Wilson v. University of Calgary

(from left) President John Carpay represented University of Calgary students Cristina Perri, Cameron Wilson and Asia Strezynski at a hearing of the Alberta Court of Queen’s Bench, April 17 2013

As a student, the thought of defending my right to express my opinions on campus in the face of disapproval and intimidation from my university was daunting but the support and guidance from JCCF made it seem attainable. I’m so grateful for we’ve been able to hold the UofC accountable for their actions so that other students can be confident in sharing their beliefs on their campuses, without fearing punishment from their university administrations. This has only been made possible because of the talent and dedication of John Carpay and his team at the JCCF. 
-Alanna Gomez

June 17, 2014 Board of Governors allows students’ appeals, quashes 2010 charges of non-academic misconduct

The Board of Governors of the University of Calgary has allowed the appeal of its decision to charge seven students with non-academic misconduct for having peacefully set up its pro-life display on campus with signs facing outwards.

Read the Student Discipline Appeals Committee letter

April 1, 2014 Court ruling: University of Calgary decision against pro-life students is “unreasonable”

  • University’s decision lacks “justification, transparency and intelligibility”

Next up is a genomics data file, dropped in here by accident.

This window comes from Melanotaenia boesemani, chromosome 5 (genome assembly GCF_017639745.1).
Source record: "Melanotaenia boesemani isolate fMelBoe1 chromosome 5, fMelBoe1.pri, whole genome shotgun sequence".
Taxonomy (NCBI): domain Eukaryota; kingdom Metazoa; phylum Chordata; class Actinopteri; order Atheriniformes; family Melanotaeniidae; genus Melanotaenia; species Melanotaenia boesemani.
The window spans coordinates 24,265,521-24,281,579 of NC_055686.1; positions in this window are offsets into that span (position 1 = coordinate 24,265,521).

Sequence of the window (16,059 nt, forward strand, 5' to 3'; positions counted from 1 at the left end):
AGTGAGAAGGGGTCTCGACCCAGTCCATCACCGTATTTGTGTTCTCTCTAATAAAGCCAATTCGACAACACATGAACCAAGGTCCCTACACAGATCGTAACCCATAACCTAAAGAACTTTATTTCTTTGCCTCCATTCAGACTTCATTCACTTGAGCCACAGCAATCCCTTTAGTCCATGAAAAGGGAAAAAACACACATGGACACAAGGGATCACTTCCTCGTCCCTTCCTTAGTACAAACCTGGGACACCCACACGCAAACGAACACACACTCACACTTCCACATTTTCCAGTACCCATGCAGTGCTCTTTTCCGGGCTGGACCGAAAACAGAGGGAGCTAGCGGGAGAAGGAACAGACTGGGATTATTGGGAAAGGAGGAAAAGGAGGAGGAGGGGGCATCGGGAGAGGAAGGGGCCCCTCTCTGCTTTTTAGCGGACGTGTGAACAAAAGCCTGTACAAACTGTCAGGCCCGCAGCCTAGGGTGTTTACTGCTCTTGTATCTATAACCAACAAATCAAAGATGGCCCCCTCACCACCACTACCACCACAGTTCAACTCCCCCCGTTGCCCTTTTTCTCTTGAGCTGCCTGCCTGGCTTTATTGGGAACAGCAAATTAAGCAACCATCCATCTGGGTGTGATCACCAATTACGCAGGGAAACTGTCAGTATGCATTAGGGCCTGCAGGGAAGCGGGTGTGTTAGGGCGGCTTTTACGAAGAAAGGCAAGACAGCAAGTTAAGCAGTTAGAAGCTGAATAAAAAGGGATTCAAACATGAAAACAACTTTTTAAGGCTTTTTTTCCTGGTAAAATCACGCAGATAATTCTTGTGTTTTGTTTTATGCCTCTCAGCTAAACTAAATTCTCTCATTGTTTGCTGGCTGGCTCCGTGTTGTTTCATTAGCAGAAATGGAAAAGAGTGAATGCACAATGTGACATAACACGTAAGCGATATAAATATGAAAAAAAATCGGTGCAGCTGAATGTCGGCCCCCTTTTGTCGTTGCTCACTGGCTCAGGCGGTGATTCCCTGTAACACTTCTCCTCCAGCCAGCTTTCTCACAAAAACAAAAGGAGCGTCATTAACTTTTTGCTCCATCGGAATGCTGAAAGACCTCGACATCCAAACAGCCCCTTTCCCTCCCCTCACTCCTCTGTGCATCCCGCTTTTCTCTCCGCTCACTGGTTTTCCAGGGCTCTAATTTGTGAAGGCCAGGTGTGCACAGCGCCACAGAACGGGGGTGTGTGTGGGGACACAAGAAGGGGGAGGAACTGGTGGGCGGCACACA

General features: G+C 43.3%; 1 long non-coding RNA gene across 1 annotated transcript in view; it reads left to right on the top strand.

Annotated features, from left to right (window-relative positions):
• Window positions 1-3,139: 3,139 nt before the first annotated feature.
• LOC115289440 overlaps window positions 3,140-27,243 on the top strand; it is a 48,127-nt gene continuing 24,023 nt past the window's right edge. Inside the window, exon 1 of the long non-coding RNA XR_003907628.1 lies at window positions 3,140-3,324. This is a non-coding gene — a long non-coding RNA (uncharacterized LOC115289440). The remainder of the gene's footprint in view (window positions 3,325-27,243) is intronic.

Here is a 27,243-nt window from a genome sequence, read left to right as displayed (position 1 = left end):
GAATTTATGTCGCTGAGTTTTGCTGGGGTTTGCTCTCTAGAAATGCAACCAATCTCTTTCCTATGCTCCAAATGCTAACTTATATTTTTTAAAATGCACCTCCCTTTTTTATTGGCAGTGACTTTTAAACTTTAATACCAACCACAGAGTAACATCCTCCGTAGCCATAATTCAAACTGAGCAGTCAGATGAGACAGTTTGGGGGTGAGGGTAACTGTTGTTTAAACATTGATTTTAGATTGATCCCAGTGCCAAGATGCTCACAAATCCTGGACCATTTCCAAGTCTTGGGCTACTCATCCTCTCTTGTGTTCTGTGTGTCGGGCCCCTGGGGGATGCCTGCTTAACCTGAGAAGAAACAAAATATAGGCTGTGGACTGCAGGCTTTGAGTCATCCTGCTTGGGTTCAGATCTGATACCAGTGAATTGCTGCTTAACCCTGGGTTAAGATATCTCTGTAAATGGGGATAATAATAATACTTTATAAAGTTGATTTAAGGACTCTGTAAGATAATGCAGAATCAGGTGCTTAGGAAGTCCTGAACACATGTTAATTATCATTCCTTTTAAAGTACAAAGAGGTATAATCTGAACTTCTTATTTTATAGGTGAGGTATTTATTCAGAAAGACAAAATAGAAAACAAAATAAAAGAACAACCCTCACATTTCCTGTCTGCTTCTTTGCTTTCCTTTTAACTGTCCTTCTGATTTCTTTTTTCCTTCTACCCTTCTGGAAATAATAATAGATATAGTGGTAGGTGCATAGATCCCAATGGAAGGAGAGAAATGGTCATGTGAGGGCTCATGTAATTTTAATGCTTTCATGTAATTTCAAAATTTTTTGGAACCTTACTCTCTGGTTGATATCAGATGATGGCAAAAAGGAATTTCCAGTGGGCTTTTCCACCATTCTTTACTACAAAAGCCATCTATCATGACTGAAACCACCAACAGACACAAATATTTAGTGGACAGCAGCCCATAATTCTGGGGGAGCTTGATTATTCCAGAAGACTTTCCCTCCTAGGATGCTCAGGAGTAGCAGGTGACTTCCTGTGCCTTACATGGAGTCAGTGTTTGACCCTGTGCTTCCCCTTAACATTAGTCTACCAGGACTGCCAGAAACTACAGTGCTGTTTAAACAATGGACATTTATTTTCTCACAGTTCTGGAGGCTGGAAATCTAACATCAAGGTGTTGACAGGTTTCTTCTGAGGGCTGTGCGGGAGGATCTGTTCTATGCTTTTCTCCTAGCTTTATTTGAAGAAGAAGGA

• Board of Governors ordered to give students’ appeal proper consideration, and to consider relevant facts and the law

Read more

April 17, 2013 Court Hearing

Members of Campus Pro-Life at the University of Calgary went to court to assert their campus free speech rights.

JCCF President John Carpay has defended the students’ free speech rights since 2007.

Seven students are Applicants in an Originating Notice filed at the Alberta Court of Queen’s Bench. Their application for judicial review asks the court to quash a University of Calgary decision that the students are guilty of “non-academic misconduct.”

In May of 2010, eight students were found guilty of “non-academic misconduct” for having set up a pro-life display on campus while refusing to comply with the university’s demand that the signs be set upin a circle facing inwards, such that people walking by could not see the signs. This finding of guilt was upheld in January of 2011 by the university’s Board of Governors, which rendered its decision without scheduling a hearing to listen to the students’ appeal.

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